President Trump is under fire from critics who are accusing him of fear mongering and exploiting racial divisions with an anti-immigration attack ad that he pinned to the top of his Twitter page on Wednesday, October 31. Business Insider reports that some have gone so far as to equate the alleged shocking imagery used in the visual to that which was incorporated into the controversial Willie Horton commercial of 1988.
The video kicks off beneath the superimposition of text that reads, “Illegal immigrant, Luis Bracamontes, Killed our people!” It begins with the infamous scene of the self-declared cop killer laughing in the face of the California judge who earlier this year sentenced him to death for the 2014 double-murder of Detective Michael Davis and Deputy Sheriff Danny Oliver in Sacramento. Many will recall Bracamontes – a Mexican national who had repeatedly been deported, yet still managed to be in the country illegally – telling the court that he would kill more agents of law enforcement if he had the chance to.
The clip quotes Bracamontes on that assertion before transitioning to news footage that shows the caravan of undocumented migrants that has been traveling northward from Guatemala, Honduras, and El Salvador toward the U.S.-Mexico border.
“Democrats let him into our country … Democrats let him stay,” text laid over Bracamontes’ court appearance reads before the screen is taken over by a compilation of Fox News snippets that are seemingly edited to depict the group of families fleeing violence and despair as a deluge of intruders.
“Who else would Democrats let in? […] President Donald J. Trump and the Republicans are making America safe again!” the advertisement’s text then reads.
This may be the most desperate and vile ad since Willie Horton. Trump and Republicans don't want to talk about the fact that they plan to repeal the ACA, gut Social Security, Medicare, & Medicaid, and cut taxes even further for their donors, so they've resorted to fearmongering. https://t.co/xaXNThEOfb
— Robert Reich (@RBReich) October 31, 2018
Several officials have come forward to condemn the ad, including Democratic National Committee Chairman Tom Perez, who during an interview with CNN called it a “dog whistle of all dog whistles,” and former Secretary of Labor Robert Reich, who re-posted the tweet with a caption that labeled its release “the most desperate and vile ad since Willie Horton.”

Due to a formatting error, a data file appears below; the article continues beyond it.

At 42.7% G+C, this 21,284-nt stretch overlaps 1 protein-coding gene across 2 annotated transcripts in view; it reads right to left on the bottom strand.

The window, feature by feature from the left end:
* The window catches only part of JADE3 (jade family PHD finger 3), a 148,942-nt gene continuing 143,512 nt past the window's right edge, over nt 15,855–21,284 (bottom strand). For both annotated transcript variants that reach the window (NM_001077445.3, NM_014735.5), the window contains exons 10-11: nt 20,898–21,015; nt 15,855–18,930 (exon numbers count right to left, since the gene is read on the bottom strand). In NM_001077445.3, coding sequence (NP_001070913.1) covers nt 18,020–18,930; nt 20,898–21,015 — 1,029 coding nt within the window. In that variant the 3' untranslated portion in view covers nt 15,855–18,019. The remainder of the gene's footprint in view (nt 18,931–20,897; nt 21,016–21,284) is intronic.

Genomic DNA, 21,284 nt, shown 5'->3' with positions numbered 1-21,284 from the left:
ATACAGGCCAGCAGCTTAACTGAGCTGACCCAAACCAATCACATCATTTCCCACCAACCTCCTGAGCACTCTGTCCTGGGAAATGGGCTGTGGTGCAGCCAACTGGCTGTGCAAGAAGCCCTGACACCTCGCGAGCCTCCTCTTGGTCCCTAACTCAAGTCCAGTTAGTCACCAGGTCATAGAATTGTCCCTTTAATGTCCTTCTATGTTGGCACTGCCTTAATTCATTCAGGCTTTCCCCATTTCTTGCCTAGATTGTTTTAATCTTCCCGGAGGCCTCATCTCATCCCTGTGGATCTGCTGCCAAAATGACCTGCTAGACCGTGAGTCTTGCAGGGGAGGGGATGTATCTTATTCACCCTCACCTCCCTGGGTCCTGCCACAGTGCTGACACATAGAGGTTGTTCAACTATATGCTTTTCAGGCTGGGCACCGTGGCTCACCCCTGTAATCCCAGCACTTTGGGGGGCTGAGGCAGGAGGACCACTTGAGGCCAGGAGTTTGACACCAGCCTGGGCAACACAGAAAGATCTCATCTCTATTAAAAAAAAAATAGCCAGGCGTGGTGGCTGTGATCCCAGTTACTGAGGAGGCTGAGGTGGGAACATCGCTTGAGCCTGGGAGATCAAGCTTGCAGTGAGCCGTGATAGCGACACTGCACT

Those who were old enough to track news in politics 30 years ago will remember violent criminal Willie Horton’s image being used in commercials intended to discredit Democratic presidential candidate Michael Dukakis as weak on crime. Dukakis, who was challenging George H.W. Bush for the Oval Office being vacated by Ronald Reagan, happened to be Massachusetts governor when Horton committed his heinous crimes in the Essex County city of Lawrence. Republicans sought to highlight the fact that Horton, who had already been convicted and sentenced to life behind bars for murder, was out on temporary release granted to him thanks to a weekend furlough program the state ran under Dukakis’ watch – when he then beat a man and raped his wife.
The alleged implication made in the ad tweeted out by Trump appears to be that Bracamontes’ return from deportation signified his repeated ability to break the immigration laws in place under the previous administration. That, in effect, opened the door for him to be able to commit crimes on U.S. soil. But, while the message’s intent can be equated to that which was conveyed in a Horton commercial that underscored the convict’s ability to become a repeat offender due to laws in place under a Democrat, this recent ad is unique in that unlike the Horton commercial – which was being pushed by supporters – the president himself is spreading the supposed propaganda this time around.
The 53-second-long production came only hours after President Trump doubled down on plans to send a force of 1,500 troops down to confront the caravan upon its imminent arrival. It is his latest effort to use the U.S.-Mexico border debate as a focal point to drive a red wave to the polls next Tuesday, November 6.